Additionally, RFID can guard against retained foreign objects after surgery, the shockingly common event in which surgical staff accidentally leave objects inside patients’ bodies. Placing RFID trackers on surgical equipment gives surgical staff a tool to ensure that everything is accounted for. Studies have validated the effectiveness of this approach and, considering the devastating consequences of retained foreign bodies, more providers are likely to implement it.

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4. Workflow Monitoring

Workflow monitoring applications use RFID devices to provide real-time information about work processes and patient status. A surgeon, for example, can get real-time updates on the status of a pre-op patient in the time before a procedure, giving them more information and more choices for how to provide the best care. 

These technologies also hold significant potential for managing waiting rooms in ERs and provider offices. RFID transmitters can provide patient monitoring capabilities useful for identifying foot traffic bottlenecks and optimizing layouts. They’re also useful for tracking patient locations in ERs and mental health crisis facilities, where individuals in distress may not stay within the normal boundaries. 

5. Hand Hygiene Monitoring

Healthcare-associated infections are a major threat to patients, and proper hand hygiene is one of the most important best practices to reduce them. To ensure that staff follow the right protocols, some medical facilities have begun implementing automated hand hygiene monitoring systems using RFID trackers.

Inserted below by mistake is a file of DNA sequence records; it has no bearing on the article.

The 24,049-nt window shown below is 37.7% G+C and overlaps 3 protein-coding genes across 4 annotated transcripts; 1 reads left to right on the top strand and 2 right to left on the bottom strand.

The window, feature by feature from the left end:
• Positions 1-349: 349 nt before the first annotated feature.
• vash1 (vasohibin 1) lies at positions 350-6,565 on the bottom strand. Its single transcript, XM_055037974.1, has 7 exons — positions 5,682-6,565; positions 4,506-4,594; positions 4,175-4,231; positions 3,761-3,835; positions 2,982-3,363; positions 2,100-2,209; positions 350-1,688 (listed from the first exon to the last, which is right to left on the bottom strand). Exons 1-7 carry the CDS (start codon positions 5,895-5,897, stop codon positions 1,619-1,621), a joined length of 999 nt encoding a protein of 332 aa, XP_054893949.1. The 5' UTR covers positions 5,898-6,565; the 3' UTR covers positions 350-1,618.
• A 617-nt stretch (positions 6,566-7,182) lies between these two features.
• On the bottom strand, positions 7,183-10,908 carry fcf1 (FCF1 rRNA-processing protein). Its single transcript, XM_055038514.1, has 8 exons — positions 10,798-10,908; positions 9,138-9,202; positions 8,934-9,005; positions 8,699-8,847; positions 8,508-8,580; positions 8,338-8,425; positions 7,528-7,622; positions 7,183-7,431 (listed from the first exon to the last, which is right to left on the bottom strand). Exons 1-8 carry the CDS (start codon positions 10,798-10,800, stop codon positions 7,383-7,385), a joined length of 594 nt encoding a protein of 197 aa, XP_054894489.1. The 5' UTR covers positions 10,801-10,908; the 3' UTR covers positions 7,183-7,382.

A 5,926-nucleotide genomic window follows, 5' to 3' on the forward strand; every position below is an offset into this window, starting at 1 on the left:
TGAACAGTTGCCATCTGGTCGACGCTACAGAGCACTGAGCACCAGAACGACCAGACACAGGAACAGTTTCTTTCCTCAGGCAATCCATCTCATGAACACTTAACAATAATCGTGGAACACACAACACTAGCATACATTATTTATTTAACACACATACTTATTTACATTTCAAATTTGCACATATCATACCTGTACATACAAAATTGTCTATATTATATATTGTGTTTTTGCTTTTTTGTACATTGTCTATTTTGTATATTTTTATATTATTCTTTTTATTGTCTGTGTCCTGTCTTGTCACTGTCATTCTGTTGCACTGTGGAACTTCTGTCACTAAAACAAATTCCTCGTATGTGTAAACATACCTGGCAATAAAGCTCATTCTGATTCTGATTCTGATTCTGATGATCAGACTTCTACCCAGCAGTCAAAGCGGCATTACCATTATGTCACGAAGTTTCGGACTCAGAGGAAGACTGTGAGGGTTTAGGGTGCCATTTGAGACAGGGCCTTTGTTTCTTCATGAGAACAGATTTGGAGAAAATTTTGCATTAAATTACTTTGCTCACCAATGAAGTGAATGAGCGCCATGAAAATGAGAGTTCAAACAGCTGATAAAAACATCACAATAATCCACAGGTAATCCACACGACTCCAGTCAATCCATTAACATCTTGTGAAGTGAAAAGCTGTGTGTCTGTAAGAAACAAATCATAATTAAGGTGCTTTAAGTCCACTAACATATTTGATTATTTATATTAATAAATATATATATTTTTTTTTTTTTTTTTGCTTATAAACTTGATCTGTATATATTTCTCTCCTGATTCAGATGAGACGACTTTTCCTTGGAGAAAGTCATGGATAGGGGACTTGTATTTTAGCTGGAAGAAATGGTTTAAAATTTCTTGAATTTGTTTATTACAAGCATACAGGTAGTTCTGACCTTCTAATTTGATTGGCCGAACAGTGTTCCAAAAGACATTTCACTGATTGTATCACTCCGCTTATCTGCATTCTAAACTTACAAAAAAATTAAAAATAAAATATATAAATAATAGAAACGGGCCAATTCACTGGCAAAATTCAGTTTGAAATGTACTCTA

These systems outfit staff with RFID tags and hand-washing stations with RFID readers. When staff visit hand hygiene stations, the reader encodes the tag, providing data to administrators about the frequency and distribution of hand washing. While these systems still need further development for accuracy and ease of use, they might be a key part of future efforts to fight hospital acquired infections. 

6. Pharmaceutical Tracking

Medical providers also need a robust system for tracking pharmaceuticals, and some are legally required to do so under the Drug Supply Chain Security Act. RFID has recently gotten some attention as a potentially useful tool for this purpose. Although the vast majority of the pharmaceutical industry uses 2D barcodes for its track and trace protocols, a small but growing minority has moved to RFID-based tracking systems.

The businesses that have adopted RFID for these purposes will be test cases for its efficacy. Accessibility and shareability of data will be crucial, as will the ability to avoid siloing from barcode-based systems. If they can achieve notably better outcomes than their barcode-using peers, further adoption of the technologies is possible. 

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As trends like medical IoT continue to revolutionize the healthcare landscape, it’s likely that we’ll see even more uses of medical RFID appear in the coming years. Many of the technologies we’ve discussed here are still new, and they’ll no doubt evolve in new directions as providers test them out on the ground.